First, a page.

This year, with the start of high school fall sports, athletes and coaches welcomed an abundance of changes to the way that their athletic programs were run. The biggest of these changes was an end to a tradition older than every athlete, and even some coaches: two-a-days.
For health and safety reasons, Maryland passed legislation placing strict regulations on this year’s fall preseason and all preseasons in the years to come. In past years, almost all sports have held their preseasons and tryouts in a two-a-day format, having one practice in the morning and one practice in the afternoon. Typically each practice was about two hours but some sports were known to exceed that.
The new law says that for the first five days of preseason, two-a-days are not allowed. Instead, every sport can have one practice lasting a maximum of three hours and a walk through lasting a maximum of one hour. The practice and the walk through need to be separated by a two hour break and during the walk through, no equipment or running is allowed. After the first five days, two-a-days are permitted but every sport can still only practice for a four hours at the most, with a two hour break in between practices. And a coach cannot administer a two-a-day consecutively after another two-a-day. So, they are still only permitted to occur every other day.
Upon hearing the news that two-a-days were no longer allowed, many student athletes, including myself, were ecstatic and relieved. For us, it meant less time in the scorching heat, running laps around the track and going through endless drills. But after hearing the details of these new regulations, many of us were slightly disappointed. It became the consensus that one three hour practice was possibly worse than two two hour practices. The two hour practices that we were used to were tough; but they went by quickly and then we got the chance to take a quick nap and grab a snack. The idea of a three hour long practice was scary and made everyone even more anxious than they had been for two-a-days.
As preseason for fall sports wraps up and the regular season begins, I would like to reflect on these past two weeks. While I understand the state of Maryland’s attempt to ensure the safety of all student athletes, I also question how successful their solution really was. We ended up spending four hours a day in the heat, which is the same amount of total time as in past years. The concept of a one hour walk through was really only beneficial for sports that could go over plays or film, but for those sports that don’t use either, it was an hour that could have been used to improve athlete skills and fitness.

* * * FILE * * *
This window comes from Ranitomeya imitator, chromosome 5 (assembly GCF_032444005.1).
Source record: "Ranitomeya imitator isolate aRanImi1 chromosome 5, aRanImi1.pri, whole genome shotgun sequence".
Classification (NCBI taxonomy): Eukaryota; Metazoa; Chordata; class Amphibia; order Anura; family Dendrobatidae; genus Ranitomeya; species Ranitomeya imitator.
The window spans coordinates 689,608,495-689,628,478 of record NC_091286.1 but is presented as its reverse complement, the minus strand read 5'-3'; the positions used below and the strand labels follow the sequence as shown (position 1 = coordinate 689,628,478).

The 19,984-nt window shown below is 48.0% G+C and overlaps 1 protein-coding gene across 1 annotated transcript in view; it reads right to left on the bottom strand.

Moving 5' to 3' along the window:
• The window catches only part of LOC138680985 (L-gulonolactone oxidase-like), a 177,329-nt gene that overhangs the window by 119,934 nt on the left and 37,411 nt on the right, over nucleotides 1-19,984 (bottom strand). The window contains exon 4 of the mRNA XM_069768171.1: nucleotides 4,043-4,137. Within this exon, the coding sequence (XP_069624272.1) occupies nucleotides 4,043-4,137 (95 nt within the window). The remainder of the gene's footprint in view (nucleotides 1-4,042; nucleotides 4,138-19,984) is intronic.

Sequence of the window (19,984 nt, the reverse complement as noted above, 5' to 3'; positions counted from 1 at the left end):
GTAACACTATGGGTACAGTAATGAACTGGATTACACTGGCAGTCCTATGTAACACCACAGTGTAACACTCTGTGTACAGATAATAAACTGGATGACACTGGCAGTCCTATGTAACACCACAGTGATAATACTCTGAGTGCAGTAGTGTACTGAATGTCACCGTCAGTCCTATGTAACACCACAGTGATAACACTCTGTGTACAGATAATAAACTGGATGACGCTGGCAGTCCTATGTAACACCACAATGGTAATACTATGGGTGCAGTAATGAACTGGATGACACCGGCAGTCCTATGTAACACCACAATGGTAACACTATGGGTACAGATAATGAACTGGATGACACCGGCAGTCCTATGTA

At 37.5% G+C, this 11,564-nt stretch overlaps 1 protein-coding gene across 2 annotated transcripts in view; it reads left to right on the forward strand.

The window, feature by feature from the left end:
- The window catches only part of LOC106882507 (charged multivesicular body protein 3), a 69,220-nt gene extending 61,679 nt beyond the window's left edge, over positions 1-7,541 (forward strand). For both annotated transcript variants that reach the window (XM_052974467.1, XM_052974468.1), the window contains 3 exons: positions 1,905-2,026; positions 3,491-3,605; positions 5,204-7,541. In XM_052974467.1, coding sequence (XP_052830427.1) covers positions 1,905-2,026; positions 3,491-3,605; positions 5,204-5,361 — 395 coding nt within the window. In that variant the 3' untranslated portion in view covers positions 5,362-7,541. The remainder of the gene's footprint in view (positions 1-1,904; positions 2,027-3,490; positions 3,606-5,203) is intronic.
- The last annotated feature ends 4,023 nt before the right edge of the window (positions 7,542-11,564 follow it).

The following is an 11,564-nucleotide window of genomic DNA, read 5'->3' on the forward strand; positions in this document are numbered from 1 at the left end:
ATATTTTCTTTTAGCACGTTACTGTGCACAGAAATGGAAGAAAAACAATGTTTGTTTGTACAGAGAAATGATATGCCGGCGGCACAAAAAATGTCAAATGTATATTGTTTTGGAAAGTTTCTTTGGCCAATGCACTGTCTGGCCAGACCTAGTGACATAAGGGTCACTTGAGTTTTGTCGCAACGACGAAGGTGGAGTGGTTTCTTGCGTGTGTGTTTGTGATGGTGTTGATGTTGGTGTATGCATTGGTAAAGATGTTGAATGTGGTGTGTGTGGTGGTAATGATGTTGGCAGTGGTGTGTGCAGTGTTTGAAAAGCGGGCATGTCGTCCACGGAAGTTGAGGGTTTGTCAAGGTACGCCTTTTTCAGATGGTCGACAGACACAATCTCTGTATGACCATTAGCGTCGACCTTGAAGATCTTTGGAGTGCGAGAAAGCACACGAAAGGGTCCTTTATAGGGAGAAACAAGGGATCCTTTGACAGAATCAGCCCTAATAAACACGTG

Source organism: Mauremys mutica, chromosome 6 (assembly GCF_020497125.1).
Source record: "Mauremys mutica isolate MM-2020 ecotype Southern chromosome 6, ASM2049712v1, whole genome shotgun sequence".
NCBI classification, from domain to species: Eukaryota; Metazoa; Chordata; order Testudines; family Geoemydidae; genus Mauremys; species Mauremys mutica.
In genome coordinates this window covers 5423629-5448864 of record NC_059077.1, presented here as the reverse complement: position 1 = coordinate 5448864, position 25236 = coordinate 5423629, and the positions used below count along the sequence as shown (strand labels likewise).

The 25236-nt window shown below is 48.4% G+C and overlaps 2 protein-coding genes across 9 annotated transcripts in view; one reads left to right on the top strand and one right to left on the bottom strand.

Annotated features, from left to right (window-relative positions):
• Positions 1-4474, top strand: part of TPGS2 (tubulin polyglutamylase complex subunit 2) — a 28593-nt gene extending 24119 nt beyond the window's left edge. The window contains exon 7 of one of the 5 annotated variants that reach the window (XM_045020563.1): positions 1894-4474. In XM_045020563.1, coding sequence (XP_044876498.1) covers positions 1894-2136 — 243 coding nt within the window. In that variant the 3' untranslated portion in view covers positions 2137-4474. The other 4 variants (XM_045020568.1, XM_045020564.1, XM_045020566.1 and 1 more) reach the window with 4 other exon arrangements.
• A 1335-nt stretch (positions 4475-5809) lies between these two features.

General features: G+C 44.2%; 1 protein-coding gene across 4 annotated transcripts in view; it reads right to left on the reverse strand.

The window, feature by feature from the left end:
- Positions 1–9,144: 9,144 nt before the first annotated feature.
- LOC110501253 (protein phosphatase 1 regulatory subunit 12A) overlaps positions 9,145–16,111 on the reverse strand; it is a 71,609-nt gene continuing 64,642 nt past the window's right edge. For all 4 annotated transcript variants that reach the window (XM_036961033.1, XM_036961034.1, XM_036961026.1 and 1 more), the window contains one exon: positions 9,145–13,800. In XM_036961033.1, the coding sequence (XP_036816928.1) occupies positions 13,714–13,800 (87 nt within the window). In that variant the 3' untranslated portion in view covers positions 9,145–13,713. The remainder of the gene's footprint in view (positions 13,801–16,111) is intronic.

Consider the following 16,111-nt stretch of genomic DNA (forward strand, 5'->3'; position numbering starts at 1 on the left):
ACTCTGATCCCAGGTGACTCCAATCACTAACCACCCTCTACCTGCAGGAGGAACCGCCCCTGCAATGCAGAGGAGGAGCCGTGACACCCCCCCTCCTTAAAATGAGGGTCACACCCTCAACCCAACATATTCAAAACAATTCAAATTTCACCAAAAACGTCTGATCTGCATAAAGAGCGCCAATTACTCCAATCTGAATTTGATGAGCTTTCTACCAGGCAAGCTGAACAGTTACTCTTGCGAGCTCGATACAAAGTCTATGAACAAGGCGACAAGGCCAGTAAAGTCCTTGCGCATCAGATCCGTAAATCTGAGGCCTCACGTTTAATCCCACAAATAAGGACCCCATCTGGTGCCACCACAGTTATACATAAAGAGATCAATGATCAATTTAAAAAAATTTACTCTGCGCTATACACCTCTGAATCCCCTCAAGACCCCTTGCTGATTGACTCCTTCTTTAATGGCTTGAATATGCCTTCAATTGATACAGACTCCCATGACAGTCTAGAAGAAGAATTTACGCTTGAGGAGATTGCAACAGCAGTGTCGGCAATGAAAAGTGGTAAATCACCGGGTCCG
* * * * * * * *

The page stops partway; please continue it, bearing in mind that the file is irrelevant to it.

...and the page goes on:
The new Maryland law also restricted the amount of padding that players could wear through the first week of preseason; they were not permitted to be in full pads until the 5th day of tryouts. While this rule was aimed at football players to keep them cool and protected from overheating, it also regulated goalies who would normally wear pads. For example, our field hockey team’s goalie was not allowed to practice with us until the 5th day. This meant that she could not participate in our team practices, as well as our first scrimmage. When she finally could join in on practices, she was a week behind everyone else and it proved to be a disadvantage to the team. We knew that the situation was completely out of our goalie’s control and even though she quickly caught up, we were all a little frustrated with the hindrance that was put on our team, and all field hockey teams, by the new law.
While two-a-days were something that almost all student athletes used to dread, this year’s preseason made me and many of my peers nostalgic for the way that preseason for fall sports used to be. In years past, we had counted down until the first two-a-day with a drawn in sad face on our calendars. We had complained and whined and tossed and turned the night before.
But what many of us student athletes didn’t admit to, or even realize before this year, was that deep down, we looked forward to two-a-days. It was a tradition older than all of us, and it symbolized more than just running drills. Completing two-a-days was something to be proud of and was almost like a right of passage into whichever team you had decided to try out for. And even though we always wanted to end practice early to get home to our air conditioned houses, by the middle of the season we were grateful for the extra hours of effort we had put in.
After enduring two years of two-a-days and one year without them, I can definitely understand the pros and cons of both. Making it all the way through any type of tryout, regardless of its format, is something to be proud of and can validate your spot on a team. And in all fairness, I cannot say whether or not this year’s preseason provided better health and safety insurance for athletes. But what I do know, and be aware that I never in a million years thought I would say this, is that I miss two-a-days.
I miss the angst that I used to feel the week before they began and I miss the feeling of accomplishment at the end of every day. The two-a-day tradition was such a huge part of fall sports and school athletic programs as a whole and it is a shame that future student athletes may not get a chance to experience it. I don’t know if two-a-days will ever return to Maryland high school sports, but I am thankful and appreciative that I had the opportunity to be part of the tradition.